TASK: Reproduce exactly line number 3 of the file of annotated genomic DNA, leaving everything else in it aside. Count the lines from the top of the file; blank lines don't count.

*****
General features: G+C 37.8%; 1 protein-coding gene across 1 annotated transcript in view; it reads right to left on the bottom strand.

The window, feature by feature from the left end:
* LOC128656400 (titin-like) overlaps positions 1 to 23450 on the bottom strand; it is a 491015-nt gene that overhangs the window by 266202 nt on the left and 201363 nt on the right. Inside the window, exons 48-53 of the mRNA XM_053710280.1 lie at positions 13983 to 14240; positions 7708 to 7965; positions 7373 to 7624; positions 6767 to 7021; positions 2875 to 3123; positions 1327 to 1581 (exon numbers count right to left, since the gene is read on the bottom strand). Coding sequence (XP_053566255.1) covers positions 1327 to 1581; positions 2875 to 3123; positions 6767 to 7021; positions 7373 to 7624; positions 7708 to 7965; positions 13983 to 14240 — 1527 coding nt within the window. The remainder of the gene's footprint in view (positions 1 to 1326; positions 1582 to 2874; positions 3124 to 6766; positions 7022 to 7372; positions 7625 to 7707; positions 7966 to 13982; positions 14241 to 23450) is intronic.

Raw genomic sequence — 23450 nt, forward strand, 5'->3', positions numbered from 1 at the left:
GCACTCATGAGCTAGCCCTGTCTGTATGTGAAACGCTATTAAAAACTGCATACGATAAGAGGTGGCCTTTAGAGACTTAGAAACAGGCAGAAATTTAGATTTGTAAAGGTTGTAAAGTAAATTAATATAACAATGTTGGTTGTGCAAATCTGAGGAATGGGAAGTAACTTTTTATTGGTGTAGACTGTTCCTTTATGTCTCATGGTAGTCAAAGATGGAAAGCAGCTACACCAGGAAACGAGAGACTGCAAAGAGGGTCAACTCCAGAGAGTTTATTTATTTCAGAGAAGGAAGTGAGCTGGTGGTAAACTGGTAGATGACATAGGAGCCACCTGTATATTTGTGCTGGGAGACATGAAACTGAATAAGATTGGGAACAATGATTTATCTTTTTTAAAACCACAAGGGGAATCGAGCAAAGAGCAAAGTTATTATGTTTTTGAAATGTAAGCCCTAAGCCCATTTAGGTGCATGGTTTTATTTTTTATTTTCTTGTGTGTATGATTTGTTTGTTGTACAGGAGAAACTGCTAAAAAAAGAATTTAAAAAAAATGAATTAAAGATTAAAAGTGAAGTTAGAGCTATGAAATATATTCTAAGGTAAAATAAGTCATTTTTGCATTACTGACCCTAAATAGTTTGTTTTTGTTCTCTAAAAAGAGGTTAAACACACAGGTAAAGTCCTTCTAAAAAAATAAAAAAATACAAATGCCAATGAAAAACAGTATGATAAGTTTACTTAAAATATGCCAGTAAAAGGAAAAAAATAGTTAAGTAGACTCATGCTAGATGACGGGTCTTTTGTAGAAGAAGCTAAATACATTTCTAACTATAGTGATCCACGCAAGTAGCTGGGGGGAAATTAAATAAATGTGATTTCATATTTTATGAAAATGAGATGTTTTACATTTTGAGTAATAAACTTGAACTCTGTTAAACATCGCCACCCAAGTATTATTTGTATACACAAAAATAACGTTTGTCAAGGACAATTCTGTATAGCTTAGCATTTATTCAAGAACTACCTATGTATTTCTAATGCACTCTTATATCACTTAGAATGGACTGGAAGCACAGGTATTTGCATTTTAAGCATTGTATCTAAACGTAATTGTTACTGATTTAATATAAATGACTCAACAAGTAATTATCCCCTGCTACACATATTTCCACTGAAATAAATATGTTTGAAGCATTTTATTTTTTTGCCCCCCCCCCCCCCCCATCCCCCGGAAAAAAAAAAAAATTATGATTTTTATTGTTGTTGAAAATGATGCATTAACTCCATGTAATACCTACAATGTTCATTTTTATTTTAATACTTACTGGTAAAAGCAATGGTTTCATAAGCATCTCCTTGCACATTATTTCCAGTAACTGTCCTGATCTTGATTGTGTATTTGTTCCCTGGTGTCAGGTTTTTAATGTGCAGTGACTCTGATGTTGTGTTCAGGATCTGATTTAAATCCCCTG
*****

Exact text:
* LOC128656400 (titin-like) overlaps positions 1 to 23450 on the bottom strand; it is a 491015-nt gene that overhangs the window by 266202 nt on the left and 201363 nt on the right. Inside the window, exons 48-53 of the mRNA XM_053710280.1 lie at positions 13983 to 14240; positions 7708 to 7965; positions 7373 to 7624; positions 6767 to 7021; positions 2875 to 3123; positions 1327 to 1581 (exon numbers count right to left, since the gene is read on the bottom strand). Coding sequence (XP_053566255.1) covers positions 1327 to 1581; positions 2875 to 3123; positions 6767 to 7021; positions 7373 to 7624; positions 7708 to 7965; positions 13983 to 14240 — 1527 coding nt within the window. The remainder of the gene's footprint in view (positions 1 to 1326; positions 1582 to 2874; positions 3124 to 6766; positions 7022 to 7372; positions 7625 to 7707; positions 7966 to 13982; positions 14241 to 23450) is intronic.